Quotations From EDITH WHARTON


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  • A New York divorce is in itself a diploma of virtue.
    Edith Wharton (1862-1937), U.S. author. The Descent of Man, ch. 1 (1904).
  • When people ask for time, it's always for time to say no. Yes has one more letter in it, but it doesn't take half as long to say.
    Edith Wharton (1862-1937), U.S. author. Judith, in The Children, ch. 25 (1928).

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  • I wonder, among all the tangles of this mortal coil, which one contains tighter knots to undo, & consequently suggests more tugging, & pain, & diversified elements of misery, than the marriage tie.
    Edith Wharton (1862-1937), U.S. author. letter, Feb. 12, 1909. The Letters of Edith Wharton (1988).

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  • I despair of the Republic! Such dreariness, such whining sallow women, such utter absence of the amenities, such crass food, crass manners, crass landscape!!... What a horror it is for a whole nation to be developing without the sense of beauty, & eating bananas for breakfast.
    Edith Wharton (1862-1937), U.S. author. letter, Aug. 19, 1904, to Sara Norton, daughter of distinguished scholar Charles Eliot Norton. The Letters of Edith Wharton (1988).

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  • I have never known a novel that was good enough to be good in spite of its being adapted to the author's political views.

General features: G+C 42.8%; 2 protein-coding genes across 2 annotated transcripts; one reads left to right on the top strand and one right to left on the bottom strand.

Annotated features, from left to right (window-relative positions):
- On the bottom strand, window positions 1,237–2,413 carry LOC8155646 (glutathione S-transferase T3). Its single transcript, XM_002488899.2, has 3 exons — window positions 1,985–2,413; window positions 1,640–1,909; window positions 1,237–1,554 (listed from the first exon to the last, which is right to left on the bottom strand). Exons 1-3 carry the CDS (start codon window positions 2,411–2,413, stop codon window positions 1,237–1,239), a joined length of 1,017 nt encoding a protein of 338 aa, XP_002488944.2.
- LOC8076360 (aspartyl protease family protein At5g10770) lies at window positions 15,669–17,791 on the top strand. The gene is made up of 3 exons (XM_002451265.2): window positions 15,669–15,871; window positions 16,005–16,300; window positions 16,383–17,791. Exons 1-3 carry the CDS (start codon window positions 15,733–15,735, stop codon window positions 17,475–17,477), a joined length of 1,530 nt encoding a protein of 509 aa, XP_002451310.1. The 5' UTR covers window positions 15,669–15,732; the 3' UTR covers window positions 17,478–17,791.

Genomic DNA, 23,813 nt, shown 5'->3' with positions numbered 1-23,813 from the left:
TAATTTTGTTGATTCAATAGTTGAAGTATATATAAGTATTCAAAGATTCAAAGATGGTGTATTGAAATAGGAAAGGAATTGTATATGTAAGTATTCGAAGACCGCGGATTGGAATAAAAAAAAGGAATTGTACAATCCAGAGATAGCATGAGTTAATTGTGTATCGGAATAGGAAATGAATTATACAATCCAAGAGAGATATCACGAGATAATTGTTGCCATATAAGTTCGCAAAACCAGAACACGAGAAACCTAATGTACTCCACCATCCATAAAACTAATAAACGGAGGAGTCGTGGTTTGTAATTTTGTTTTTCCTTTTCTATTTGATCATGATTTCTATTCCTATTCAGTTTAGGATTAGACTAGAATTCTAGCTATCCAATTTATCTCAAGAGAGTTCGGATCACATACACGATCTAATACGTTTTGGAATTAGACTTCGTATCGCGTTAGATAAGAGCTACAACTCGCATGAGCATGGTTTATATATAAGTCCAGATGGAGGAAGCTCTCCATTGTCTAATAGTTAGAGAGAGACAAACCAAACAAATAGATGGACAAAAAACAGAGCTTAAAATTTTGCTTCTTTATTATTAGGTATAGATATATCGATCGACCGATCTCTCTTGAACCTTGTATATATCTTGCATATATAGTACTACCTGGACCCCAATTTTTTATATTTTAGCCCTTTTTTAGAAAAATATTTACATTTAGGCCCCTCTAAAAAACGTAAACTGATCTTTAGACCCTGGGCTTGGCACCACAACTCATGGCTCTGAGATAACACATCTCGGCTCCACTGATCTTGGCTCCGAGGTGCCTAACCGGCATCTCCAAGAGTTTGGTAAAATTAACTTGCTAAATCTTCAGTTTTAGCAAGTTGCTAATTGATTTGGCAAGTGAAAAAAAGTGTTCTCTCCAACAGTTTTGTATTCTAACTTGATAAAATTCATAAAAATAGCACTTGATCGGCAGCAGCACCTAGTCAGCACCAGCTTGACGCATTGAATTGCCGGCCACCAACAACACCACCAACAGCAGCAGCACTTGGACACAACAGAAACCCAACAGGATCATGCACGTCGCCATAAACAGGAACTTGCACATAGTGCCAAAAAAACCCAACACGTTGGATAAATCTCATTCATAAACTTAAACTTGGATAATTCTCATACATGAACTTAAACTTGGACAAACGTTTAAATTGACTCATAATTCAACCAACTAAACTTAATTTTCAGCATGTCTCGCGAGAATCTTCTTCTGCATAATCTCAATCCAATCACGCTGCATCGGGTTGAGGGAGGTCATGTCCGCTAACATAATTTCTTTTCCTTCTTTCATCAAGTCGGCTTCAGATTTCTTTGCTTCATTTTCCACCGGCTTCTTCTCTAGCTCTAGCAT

Edith Wharton (1862-1937), U.S. author. Letter, August 19, 1927, to novelist and socialist Upton Sinclair. The Letters of Edith Wharton (1988).
  • We who knew him well know how great he would have been if he had never written a line.
    Edith Wharton (1862-1937), U.S. author. Letter of condolence, March 1, 1916, written the day after James's death. The Letters of Edith Wharton (1988).
  • After all, one knows one's weak points so well, that it's rather bewildering to have the critics overlook them & invent others.
    Edith Wharton (1862-1937), U.S. author. letter, Nov. 19, 1907, following the publication of The Fruit of the Tree. The Letters of Edith Wharton (1988).
  • How much longer are we going to think it necessary to be "American" before (or in contradistinction to) being cultivated, being enlightened, being humane, & having the same intellectual discipline as other civilized countries? It is really too easy a disguise for our shortcomings to dress them up as a form of patriotism!
    Edith Wharton (1862-1937), U.S. author. Letter, July 19, 1919. The Letters of Edith Wharton (1988).
  • I am secretly afraid of animals.... I think it is because of the usness in their eyes, with the underlying not-usness which belies it, and is so tragic a reminder of the lost age when we human beings branched off and left them: left them to eternal inarticulateness and slavery. Why? their eyes seem to ask us.
    Edith Wharton (1862-1937), U.S. author; later relocated to France. Part 6. As quoted in Edith Wharton, by R.W.B. Lewis (1975). From a journal entry dated 1924.

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  • There's no such thing as old age, there is only sorrow.
    Edith Wharton (1862-1937), U.S. author. "A First Word," A Backward Glance (1934).

    Read more quotations about / on: sorrow
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